Book Review - A Good Look at Evil, by Abigail L. Rosenthal

We cannot live without evil. We cannot work our way through the challenges of life, interacting with other people, engaging on the day to day without encountering some kind of evil in one way or another. While we may think of evil as a large, ominous presence, a devastating specter that looks to destroy all, a cartoonish devil, evil can and does occur in small and subtle ways. This is one of the aspects of Rosenthal’s book that is engaging and enticing, that evil is seen as that which gets in the way of the “good life.” Such a view of evil does not label one individual as completely fallen or looks to some kind of divine being constantly wrestling with a divine being of good in an eternal Manichaeism conflict. Evil is the moment that we all participate in that restrict others from living the good life. There are gradations of evil. There are levels of severity and part of our challenge is to minimize the evil we inflict on others as much as possible.

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You Don't "Got" This

(With apologies to Wonder Woman) When someone says, “I’ve got this,” they are claiming all the space for themselves. They are closing out others and saying that their input is not vital or essential. But what if in response to the macho marking of territory someone else says, “Ok, and who else has this?” This is inviting others into the space and sharing the power.

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For Audible Version, Press Here

         We are, by in large, a visual culture. We look first. We gage our environment by what we can see. We also listen, caught by the many audible cues that tickle our attention, that draw us from one point of focus to the other, but primarily we see. The visual comes before the audible. What do we lose when we fail to listen?

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Certainty and Unknowing

We need a theology of uncertainty. It is a theology that does not look for answers, but looks to question, to muse, and to play, with a deep reverence and respect and awe towards the relationship with God. It is a theology that celebrates a freedom in that relationship to do so. It is a theological approach that fundamentally holds to the idea that we are called to question and grow in our relationship with the divine.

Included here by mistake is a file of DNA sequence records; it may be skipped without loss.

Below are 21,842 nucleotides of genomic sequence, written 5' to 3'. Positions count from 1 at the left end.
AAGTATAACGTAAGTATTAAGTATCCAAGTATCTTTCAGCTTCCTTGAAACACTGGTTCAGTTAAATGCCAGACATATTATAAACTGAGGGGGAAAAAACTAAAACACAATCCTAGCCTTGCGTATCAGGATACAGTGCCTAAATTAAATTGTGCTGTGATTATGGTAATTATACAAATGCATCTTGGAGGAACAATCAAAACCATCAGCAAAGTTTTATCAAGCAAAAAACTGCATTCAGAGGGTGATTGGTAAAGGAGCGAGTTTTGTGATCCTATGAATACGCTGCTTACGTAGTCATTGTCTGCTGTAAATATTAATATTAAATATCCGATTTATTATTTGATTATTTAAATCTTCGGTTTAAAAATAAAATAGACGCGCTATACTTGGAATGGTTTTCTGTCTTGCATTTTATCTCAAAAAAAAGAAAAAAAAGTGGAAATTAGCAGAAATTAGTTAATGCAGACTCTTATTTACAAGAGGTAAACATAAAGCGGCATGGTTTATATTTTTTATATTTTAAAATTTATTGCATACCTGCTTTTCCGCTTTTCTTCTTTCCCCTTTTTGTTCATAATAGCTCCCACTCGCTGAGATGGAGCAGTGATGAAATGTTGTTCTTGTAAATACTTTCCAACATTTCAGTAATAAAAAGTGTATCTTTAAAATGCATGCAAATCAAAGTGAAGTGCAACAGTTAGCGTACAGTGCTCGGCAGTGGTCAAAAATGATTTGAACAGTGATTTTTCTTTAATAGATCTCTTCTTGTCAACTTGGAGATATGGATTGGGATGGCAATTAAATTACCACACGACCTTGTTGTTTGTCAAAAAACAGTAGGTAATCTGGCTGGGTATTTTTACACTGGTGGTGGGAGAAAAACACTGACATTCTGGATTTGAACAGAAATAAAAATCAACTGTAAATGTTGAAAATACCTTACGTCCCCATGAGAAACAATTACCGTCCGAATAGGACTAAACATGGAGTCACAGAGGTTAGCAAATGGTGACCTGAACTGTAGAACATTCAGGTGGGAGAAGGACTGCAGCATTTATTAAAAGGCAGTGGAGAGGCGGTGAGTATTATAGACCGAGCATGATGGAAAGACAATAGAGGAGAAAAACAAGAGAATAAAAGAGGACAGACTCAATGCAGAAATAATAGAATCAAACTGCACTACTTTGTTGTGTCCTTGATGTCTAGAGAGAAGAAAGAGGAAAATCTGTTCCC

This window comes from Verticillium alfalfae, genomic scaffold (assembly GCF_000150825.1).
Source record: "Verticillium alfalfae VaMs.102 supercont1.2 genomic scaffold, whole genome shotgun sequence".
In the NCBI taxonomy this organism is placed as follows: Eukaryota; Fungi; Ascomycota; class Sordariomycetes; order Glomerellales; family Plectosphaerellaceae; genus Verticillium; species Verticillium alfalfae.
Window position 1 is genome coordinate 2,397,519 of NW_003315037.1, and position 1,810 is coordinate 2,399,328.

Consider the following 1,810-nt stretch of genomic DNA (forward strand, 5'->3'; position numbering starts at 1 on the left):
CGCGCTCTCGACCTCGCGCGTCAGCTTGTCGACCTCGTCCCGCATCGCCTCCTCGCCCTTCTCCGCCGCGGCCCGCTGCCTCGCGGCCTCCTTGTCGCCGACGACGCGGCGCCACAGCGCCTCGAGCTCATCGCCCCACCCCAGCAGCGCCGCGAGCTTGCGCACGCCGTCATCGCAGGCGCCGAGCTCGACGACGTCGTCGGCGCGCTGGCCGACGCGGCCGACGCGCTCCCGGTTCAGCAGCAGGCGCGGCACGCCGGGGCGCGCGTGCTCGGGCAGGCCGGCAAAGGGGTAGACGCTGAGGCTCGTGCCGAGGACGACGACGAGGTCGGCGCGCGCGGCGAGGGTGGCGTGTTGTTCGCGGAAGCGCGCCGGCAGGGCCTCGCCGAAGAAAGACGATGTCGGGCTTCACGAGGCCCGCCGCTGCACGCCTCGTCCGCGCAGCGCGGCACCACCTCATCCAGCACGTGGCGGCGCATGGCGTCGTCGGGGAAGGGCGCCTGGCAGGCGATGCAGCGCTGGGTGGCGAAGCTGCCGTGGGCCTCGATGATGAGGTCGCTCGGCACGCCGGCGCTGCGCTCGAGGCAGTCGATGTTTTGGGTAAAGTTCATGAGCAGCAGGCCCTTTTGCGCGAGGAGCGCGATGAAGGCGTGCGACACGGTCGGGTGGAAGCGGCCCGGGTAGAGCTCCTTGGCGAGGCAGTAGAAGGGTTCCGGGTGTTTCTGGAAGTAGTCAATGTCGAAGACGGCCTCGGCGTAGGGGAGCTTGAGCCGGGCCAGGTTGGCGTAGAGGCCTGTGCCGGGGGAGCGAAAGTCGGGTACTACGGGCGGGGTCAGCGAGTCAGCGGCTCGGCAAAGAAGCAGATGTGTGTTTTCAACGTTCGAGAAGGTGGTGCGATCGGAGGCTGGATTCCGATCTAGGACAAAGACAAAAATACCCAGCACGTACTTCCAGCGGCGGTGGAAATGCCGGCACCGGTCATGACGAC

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A Prophetic Message of Comfort to Those Disappointed About the Outcome of the Presidental Election

President-elect Trump called for unity between political parties and the racial divide. However, although the president should champion unity, he does not have the moral authority nor the knowhow to bring peace to a fractured world. The church has a major role to foster peace and unity. The Bible gives us a road map for unity. America must look to God to obtain genuine love, unity, and peace. The church and religious institutions are the vehicle through which God works in the world.

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Read and Know and Understand

The sharing of one’s experience will never be full or complete. It will be imperfect as we see in many poorly written memoirs. No matter how much the author opens up, or anyone opens up and shares we can never fully know the other. No matter how much we strive to understand the plight and life and experiences of someone we can never presume to know what kind of hope they may embrace or desire. It will be imperfect, but that should not keep us for striving, with humility, to know and understand someone else, and then to listen for the hope that they desire.

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The Good Work of Doubt

 It is not easy to allow ourselves to doubt. In the realm of faith it means looking closely at what we believe and asking we can really embrace that faith. It means questioning many of the basic assumptions of our faith and that can be scary and challenging especially if it is a faith that we grew up with. Yet it could mean a deeper and mature hope on the other side.

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